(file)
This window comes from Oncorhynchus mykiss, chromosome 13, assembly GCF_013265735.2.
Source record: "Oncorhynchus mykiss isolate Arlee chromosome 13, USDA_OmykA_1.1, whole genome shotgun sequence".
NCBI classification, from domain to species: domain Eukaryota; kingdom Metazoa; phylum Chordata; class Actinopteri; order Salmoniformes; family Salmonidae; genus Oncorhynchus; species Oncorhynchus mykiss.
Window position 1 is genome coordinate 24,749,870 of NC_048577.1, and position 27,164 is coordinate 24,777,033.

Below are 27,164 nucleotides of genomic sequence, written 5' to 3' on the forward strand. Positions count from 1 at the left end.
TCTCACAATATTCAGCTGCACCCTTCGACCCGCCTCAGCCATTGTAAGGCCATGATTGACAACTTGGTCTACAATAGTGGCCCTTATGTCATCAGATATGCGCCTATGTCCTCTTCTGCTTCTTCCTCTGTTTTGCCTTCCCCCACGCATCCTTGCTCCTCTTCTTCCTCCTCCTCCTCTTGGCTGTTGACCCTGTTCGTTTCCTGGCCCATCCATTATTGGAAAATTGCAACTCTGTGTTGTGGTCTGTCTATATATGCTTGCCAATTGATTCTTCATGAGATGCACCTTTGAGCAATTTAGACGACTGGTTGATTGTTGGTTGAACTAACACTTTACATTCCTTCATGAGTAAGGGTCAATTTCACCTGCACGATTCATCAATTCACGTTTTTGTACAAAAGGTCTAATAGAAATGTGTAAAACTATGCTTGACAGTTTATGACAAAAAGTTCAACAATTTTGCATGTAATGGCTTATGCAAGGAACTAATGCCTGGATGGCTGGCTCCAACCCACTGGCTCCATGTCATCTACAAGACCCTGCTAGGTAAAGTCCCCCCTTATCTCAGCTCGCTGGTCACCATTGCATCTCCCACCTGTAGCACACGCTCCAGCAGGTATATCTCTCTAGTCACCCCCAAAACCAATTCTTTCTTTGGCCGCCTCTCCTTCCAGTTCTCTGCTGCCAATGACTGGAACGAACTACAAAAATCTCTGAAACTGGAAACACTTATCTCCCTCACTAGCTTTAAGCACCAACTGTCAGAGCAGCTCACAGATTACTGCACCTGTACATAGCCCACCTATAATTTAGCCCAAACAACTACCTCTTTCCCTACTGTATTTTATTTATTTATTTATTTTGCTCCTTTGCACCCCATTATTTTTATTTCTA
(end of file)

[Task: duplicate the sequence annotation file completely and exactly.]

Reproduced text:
This window comes from Oncorhynchus mykiss, chromosome 13, assembly GCF_013265735.2.
Source record: "Oncorhynchus mykiss isolate Arlee chromosome 13, USDA_OmykA_1.1, whole genome shotgun sequence".
NCBI classification, from domain to species: domain Eukaryota; kingdom Metazoa; phylum Chordata; class Actinopteri; order Salmoniformes; family Salmonidae; genus Oncorhynchus; species Oncorhynchus mykiss.
Window position 1 is genome coordinate 24,749,870 of NC_048577.1, and position 27,164 is coordinate 24,777,033.

Below are 27,164 nucleotides of genomic sequence, written 5' to 3' on the forward strand. Positions count from 1 at the left end.
TCTCACAATATTCAGCTGCACCCTTCGACCCGCCTCAGCCATTGTAAGGCCATGATTGACAACTTGGTCTACAATAGTGGCCCTTATGTCATCAGATATGCGCCTATGTCCTCTTCTGCTTCTTCCTCTGTTTTGCCTTCCCCCACGCATCCTTGCTCCTCTTCTTCCTCCTCCTCCTCTTGGCTGTTGACCCTGTTCGTTTCCTGGCCCATCCATTATTGGAAAATTGCAACTCTGTGTTGTGGTCTGTCTATATATGCTTGCCAATTGATTCTTCATGAGATGCACCTTTGAGCAATTTAGACGACTGGTTGATTGTTGGTTGAACTAACACTTTACATTCCTTCATGAGTAAGGGTCAATTTCACCTGCACGATTCATCAATTCACGTTTTTGTACAAAAGGTCTAATAGAAATGTGTAAAACTATGCTTGACAGTTTATGACAAAAAGTTCAACAATTTTGCATGTAATGGCTTATGCAAGGAACTAATGCCTGGATGGCTGGCTCCAACCCACTGGCTCCATGTCATCTACAAGACCCTGCTAGGTAAAGTCCCCCCTTATCTCAGCTCGCTGGTCACCATTGCATCTCCCACCTGTAGCACACGCTCCAGCAGGTATATCTCTCTAGTCACCCCCAAAACCAATTCTTTCTTTGGCCGCCTCTCCTTCCAGTTCTCTGCTGCCAATGACTGGAACGAACTACAAAAATCTCTGAAACTGGAAACACTTATCTCCCTCACTAGCTTTAAGCACCAACTGTCAGAGCAGCTCACAGATTACTGCACCTGTACATAGCCCACCTATAATTTAGCCCAAACAACTACCTCTTTCCCTACTGTATTTTATTTATTTATTTATTTTGCTCCTTTGCACCCCATTATTTTTATTTCTA